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NEWS
February 9, 1998
Highlights in Annapolis today:House of Delegates meets, 8 p.m., House chamber.Senate convenes at 8 p.m., Senate chamber.House Environmental Matters, Economic Matters and Appropriations committees briefed on health care for children with "special needs," 3 p.m., Joint Hearing Room, Legislative Services Building.Pub Date: 2/09/98
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NEWS
By Timothy B. Wheeler and Laura Smitherman and Timothy B. Wheeler and Laura Smitherman,SUN REPORTERS | April 8, 2008
A bill that would have committed Maryland to fight global warming died in a House committee last night after lobbying from industry and from factory workers fearful for their jobs. The Economic Matters Committee voted against the measure, which had been endorsed by Gov. Martin O'Malley and had passed the Senate, albeit in a weakened form. The bill would have mandated a 25 percent reduction by 2020 in greenhouse gases such as carbon dioxide, which scientific authorities say are warming the climate.
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BUSINESS
By David Conn and David Conn,Annapolis Bureau of The Sun | August 8, 1991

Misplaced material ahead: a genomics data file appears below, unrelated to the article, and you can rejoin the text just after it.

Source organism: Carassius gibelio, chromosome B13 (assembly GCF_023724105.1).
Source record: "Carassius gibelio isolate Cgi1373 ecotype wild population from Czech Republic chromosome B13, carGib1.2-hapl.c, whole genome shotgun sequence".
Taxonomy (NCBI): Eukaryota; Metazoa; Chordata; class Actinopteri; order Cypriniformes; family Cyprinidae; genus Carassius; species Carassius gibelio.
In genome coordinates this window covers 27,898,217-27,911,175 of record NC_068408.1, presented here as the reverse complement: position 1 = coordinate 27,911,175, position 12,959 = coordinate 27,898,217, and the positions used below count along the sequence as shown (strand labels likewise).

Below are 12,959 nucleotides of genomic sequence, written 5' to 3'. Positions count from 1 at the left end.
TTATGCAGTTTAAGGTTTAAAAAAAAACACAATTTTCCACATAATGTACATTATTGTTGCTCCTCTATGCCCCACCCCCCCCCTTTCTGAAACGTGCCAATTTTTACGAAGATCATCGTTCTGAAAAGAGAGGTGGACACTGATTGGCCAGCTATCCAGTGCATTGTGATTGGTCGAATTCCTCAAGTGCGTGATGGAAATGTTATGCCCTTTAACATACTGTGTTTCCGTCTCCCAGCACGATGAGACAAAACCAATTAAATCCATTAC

ANNAPOLIS -- After 2 1/2 years and more than half a million dollars, state officials are finally paying attention to an enormous report on making Maryland's economy competitive.At a hearing before the House Economic Matters Committee yesterday, the state's outgoing economic development chief pledged that his department will use the report and others to present the legislature with a full-fledged statewide development strategy by November.That strategy will rely on the work of the Johns Hopkins Institute for Policy Studies, among other groups around the state, according to J. Randall Evans, who announced last week that he will resign in September as secretary of economic and employment development.
NEWS
October 25, 2004
IN THE 1992 presidential election, with the nation struggling through its first jobless recovery, Bill Clinton prevailed in part because his handlers realized early on, "It's the economy, stupid." Twelve years later, with household incomes falling during President Bush's first term, personal debt rising, family net worth sinking and America trying to break free of its second jobless recovery, that almost trite political logic should also be holding sway. Instead, the tight race between President Bush and Sen. John Kerry seems most about two sharply opposed views of America's role in the world, the Republicans' more imperialist stance vs. the Democrats' more internationalist posture.
BUSINESS
By John W. Frece and John W. Frece,Sun Staff Writer | February 3, 1995
It was the kind of measure lawmakers dream about voting for: a bill that simultaneously cuts taxes for businesses and increases benefits for the unemployed.The Maryland House Economic Matters Committee, presented with such a bill yesterday (House Bill 217), voted for it unanimously and sent it to the full House for consideration.The measure would cut the surtax that every business in the state must pay for unemployment insurance from 1.7 percent of wages to 0.9 percent. The estimated savings to businesses: $112 million.
NEWS
October 25, 2004